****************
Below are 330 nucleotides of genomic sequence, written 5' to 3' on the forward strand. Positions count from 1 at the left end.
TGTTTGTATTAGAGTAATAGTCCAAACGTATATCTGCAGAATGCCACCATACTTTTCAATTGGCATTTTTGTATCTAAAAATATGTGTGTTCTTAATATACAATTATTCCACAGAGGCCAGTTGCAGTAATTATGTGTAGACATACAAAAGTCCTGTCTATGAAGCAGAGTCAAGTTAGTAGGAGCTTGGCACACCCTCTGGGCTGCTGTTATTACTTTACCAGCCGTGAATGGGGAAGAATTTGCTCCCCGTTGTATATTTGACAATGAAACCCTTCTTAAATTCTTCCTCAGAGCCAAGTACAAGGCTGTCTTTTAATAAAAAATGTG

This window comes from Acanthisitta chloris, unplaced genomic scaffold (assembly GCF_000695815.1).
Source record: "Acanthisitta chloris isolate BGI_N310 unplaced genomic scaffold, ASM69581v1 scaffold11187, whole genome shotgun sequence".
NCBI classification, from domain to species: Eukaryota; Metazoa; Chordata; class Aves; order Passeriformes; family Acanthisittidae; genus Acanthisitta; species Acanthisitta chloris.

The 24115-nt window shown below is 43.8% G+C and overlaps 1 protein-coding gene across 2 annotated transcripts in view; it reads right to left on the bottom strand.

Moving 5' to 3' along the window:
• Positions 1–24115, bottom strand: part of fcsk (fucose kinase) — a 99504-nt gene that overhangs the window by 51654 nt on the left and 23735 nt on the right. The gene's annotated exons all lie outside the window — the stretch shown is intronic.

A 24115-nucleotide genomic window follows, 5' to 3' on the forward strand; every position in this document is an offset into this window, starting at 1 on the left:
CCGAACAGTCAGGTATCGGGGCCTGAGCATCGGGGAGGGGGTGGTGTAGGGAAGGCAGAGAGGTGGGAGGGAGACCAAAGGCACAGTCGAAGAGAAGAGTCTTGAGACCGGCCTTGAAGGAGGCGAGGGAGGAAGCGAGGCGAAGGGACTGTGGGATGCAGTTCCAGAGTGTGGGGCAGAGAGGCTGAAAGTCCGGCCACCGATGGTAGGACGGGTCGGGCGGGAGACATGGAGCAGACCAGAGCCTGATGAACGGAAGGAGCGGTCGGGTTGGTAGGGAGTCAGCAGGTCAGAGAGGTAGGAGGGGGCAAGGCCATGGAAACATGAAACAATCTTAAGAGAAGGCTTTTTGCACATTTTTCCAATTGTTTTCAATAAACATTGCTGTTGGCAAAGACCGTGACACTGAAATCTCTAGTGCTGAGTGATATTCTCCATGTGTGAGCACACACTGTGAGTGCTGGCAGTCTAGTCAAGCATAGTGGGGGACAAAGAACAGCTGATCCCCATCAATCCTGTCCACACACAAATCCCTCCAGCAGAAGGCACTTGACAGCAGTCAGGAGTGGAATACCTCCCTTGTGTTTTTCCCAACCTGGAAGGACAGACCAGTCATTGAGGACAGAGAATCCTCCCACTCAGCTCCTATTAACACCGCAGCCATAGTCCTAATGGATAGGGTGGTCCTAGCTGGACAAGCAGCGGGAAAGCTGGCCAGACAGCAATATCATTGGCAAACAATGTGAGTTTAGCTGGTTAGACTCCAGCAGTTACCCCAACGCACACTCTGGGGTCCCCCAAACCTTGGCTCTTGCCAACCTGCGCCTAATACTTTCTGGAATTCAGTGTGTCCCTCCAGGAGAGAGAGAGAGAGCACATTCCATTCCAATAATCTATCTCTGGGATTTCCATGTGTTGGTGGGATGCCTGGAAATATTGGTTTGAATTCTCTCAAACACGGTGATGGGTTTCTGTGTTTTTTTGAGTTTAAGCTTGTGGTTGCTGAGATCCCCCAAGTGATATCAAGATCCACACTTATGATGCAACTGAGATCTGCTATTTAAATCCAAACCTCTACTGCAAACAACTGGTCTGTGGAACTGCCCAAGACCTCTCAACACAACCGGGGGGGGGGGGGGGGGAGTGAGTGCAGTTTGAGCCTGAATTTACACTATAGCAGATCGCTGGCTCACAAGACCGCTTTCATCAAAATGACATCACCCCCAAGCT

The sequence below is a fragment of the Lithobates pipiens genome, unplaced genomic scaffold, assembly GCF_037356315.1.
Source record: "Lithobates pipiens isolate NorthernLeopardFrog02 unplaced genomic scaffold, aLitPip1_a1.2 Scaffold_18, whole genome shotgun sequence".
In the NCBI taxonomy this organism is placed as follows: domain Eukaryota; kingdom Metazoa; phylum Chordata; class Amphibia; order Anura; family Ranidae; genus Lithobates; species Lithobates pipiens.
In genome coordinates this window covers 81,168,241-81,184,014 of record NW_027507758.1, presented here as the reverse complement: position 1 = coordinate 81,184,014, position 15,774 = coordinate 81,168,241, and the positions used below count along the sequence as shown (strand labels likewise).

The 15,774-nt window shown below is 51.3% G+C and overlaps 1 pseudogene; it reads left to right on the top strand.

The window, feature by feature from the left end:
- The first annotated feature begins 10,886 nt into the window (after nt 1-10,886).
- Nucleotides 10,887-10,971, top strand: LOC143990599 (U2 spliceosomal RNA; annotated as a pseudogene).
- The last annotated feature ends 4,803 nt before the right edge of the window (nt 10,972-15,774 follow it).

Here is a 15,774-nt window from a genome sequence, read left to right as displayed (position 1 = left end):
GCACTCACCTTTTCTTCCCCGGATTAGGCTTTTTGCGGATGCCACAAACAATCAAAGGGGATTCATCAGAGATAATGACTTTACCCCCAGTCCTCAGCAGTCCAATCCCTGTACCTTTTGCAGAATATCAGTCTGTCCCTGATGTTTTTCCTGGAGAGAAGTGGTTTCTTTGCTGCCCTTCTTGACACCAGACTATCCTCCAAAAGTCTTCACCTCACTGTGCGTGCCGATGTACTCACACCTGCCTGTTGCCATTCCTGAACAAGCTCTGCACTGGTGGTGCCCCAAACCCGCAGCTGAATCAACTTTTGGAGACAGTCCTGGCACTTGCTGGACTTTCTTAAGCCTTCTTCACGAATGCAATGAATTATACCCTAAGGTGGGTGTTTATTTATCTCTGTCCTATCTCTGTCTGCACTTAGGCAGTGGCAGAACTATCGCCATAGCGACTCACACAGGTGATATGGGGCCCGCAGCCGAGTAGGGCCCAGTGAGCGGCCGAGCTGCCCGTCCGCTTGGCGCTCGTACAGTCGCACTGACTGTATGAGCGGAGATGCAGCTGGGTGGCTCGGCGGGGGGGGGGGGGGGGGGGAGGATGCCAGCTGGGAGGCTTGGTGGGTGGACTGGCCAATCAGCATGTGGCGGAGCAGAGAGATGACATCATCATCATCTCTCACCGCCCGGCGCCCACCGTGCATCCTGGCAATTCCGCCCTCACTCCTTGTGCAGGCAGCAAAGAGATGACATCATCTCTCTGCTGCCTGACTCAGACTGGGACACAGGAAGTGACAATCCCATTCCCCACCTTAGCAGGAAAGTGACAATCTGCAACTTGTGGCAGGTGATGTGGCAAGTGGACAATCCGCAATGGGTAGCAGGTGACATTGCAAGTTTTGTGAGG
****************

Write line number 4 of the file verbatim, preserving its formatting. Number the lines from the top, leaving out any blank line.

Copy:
Source record: "Acanthisitta chloris isolate BGI_N310 unplaced genomic scaffold, ASM69581v1 scaffold11187, whole genome shotgun sequence".